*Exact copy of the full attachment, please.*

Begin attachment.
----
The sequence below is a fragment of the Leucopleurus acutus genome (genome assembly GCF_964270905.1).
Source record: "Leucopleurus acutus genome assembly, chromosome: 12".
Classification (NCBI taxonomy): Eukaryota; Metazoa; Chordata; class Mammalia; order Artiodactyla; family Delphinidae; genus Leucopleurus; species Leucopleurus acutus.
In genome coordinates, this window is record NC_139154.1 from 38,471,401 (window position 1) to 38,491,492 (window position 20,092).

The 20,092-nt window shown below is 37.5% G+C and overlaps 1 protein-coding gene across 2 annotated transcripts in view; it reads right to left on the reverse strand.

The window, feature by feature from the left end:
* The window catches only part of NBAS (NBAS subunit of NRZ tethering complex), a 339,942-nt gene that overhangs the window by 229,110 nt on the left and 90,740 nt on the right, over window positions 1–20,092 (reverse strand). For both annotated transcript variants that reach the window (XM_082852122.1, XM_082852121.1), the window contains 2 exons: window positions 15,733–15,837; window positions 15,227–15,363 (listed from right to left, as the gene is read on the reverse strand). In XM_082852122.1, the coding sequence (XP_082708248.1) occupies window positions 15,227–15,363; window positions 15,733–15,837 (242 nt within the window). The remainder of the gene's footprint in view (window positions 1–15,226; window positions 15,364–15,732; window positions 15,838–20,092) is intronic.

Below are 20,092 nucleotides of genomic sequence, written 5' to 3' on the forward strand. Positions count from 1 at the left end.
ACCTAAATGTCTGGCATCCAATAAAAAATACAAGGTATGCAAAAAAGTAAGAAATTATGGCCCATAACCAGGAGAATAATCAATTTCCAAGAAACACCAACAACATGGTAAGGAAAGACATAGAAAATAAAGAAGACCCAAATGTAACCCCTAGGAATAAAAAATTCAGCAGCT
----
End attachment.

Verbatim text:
The sequence below is a fragment of the Leucopleurus acutus genome (genome assembly GCF_964270905.1).
Source record: "Leucopleurus acutus genome assembly, chromosome: 12".
Classification (NCBI taxonomy): Eukaryota; Metazoa; Chordata; class Mammalia; order Artiodactyla; family Delphinidae; genus Leucopleurus; species Leucopleurus acutus.
In genome coordinates, this window is record NC_139154.1 from 38,471,401 (window position 1) to 38,491,492 (window position 20,092).

The 20,092-nt window shown below is 37.5% G+C and overlaps 1 protein-coding gene across 2 annotated transcripts in view; it reads right to left on the reverse strand.

The window, feature by feature from the left end:
* The window catches only part of NBAS (NBAS subunit of NRZ tethering complex), a 339,942-nt gene that overhangs the window by 229,110 nt on the left and 90,740 nt on the right, over window positions 1–20,092 (reverse strand). For both annotated transcript variants that reach the window (XM_082852122.1, XM_082852121.1), the window contains 2 exons: window positions 15,733–15,837; window positions 15,227–15,363 (listed from right to left, as the gene is read on the reverse strand). In XM_082852122.1, the coding sequence (XP_082708248.1) occupies window positions 15,227–15,363; window positions 15,733–15,837 (242 nt within the window). The remainder of the gene's footprint in view (window positions 1–15,226; window positions 15,364–15,732; window positions 15,838–20,092) is intronic.

Below are 20,092 nucleotides of genomic sequence, written 5' to 3' on the forward strand. Positions count from 1 at the left end.
ACCTAAATGTCTGGCATCCAATAAAAAATACAAGGTATGCAAAAAAGTAAGAAATTATGGCCCATAACCAGGAGAATAATCAATTTCCAAGAAACACCAACAACATGGTAAGGAAAGACATAGAAAATAAAGAAGACCCAAATGTAACCCCTAGGAATAAAAAATTCAGCAGCT